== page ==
A Denver Post clipping from 1970 shows George Washington High School students and police in a school hallway.

(Courtesy of Maribeth Taylor)

Forty-five years ago this fall, George Washington High School was in turmoil. That's when a court order led to 250 mostly black students living in northeast Denver to attend the school on the city's southeast side.

"The kids being bused in...were not happy about coming to our school," said Maribeth Taylor, a sophomore at George Washington at the time, but who now lives in Fort Collins. "[It was] just a whole different school, a whole different environment."

Taylor contacted CPR News in response to a story by reporter Jenny Brundin earlier this year that described current reform efforts at the high school as it works through the racial divide that has plagued the school over the years.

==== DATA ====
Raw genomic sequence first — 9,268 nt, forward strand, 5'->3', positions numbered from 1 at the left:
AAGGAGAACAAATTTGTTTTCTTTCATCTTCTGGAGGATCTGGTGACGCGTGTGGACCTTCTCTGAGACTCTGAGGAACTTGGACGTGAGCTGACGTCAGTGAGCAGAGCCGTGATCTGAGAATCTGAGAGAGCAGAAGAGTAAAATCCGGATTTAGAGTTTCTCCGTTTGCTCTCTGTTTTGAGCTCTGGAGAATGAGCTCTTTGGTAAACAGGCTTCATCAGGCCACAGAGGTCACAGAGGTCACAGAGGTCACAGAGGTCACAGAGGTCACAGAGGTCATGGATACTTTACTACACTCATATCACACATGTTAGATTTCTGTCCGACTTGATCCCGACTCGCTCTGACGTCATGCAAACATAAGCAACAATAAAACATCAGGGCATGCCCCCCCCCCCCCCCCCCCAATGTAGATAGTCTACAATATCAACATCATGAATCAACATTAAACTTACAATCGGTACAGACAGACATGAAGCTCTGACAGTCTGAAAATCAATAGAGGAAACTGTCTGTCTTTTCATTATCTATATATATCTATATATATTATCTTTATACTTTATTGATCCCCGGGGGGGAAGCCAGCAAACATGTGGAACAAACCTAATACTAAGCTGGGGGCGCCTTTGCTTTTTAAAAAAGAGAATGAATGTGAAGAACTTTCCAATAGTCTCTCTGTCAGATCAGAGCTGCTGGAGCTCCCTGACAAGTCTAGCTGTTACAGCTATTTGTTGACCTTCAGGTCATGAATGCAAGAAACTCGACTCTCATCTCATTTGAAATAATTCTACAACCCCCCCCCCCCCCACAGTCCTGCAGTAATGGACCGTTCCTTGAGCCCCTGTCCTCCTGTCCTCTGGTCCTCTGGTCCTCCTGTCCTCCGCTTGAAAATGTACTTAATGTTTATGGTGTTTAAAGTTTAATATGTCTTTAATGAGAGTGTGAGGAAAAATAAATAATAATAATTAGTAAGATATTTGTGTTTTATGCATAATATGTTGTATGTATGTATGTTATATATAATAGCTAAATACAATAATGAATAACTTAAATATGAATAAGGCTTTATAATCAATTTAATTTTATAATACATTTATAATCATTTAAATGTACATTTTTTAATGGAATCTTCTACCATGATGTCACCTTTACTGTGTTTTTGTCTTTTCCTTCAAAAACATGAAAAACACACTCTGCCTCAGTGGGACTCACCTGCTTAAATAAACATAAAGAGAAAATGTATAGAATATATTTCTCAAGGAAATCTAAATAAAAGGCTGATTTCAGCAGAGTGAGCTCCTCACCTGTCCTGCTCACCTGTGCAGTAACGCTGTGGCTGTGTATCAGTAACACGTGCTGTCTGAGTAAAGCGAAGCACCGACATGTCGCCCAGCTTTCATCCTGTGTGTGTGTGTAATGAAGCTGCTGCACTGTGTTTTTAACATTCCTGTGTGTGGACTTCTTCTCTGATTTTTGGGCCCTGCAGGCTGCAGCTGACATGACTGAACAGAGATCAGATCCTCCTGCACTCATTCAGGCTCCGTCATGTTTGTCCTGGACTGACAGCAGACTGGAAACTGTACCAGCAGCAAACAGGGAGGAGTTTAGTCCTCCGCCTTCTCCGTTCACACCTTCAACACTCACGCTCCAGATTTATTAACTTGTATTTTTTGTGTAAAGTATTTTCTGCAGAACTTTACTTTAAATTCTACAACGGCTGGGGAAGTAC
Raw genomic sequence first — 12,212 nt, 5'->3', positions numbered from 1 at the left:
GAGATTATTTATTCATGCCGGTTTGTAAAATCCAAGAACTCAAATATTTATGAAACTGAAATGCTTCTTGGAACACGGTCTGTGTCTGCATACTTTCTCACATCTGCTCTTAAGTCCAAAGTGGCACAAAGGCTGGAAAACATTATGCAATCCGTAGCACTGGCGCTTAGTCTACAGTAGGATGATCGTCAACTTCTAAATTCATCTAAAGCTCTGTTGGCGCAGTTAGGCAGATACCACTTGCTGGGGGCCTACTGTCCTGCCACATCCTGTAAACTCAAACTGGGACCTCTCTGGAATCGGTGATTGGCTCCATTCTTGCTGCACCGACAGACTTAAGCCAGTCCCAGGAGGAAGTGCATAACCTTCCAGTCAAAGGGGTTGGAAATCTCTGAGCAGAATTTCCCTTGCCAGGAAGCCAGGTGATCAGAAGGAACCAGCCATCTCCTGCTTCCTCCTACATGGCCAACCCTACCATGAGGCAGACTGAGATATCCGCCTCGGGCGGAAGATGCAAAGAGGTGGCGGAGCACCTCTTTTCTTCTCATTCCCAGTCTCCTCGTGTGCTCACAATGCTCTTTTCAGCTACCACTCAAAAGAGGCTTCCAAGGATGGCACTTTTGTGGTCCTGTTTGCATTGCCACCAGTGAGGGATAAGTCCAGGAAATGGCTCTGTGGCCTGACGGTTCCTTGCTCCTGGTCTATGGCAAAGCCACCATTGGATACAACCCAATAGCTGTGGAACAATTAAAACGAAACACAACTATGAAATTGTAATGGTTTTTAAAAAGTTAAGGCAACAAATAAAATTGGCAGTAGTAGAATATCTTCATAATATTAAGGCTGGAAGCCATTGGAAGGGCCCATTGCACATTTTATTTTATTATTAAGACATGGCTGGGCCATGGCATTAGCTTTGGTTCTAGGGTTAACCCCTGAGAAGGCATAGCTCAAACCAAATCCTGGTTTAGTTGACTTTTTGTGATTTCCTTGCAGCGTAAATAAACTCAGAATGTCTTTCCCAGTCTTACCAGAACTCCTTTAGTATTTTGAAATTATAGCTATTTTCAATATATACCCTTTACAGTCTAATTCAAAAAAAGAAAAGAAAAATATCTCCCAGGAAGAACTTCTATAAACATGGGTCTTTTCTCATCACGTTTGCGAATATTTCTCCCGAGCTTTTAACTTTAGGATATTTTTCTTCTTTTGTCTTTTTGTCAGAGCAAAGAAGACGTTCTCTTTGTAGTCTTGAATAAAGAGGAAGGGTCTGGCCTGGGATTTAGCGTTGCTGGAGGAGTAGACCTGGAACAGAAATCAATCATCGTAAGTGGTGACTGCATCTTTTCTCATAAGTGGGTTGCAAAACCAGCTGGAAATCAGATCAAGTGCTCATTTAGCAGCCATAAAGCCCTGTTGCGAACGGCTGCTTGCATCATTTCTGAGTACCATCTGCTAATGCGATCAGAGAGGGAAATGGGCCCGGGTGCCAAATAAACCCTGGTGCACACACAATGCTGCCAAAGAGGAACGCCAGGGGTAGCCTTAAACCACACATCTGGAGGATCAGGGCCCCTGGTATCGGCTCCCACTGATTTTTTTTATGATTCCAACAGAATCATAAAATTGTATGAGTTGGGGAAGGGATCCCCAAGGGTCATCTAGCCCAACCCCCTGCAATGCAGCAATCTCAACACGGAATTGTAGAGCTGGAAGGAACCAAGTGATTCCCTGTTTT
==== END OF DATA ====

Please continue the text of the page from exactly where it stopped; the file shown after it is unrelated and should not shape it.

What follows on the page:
She was happy to hear about the changes being made at the school, including a retreat this fall where a  group of racially-mixed students addressed stereotypes minority groups had of one another. It's a sharp contrast to contrast to 1970, when, the way she remembers it, school officials didn't make any effort to help black and white students adjust to the school's changing demographics. 

Along with Taylor, two other George Washington veterans spoke with Colorado Matters host Ryan Warner about those times: Carl Carwell, who's black, was a 21-year old school counselor at the time; and Ken Toltz, who's white, came to the school in 1972 when he was a sophomore.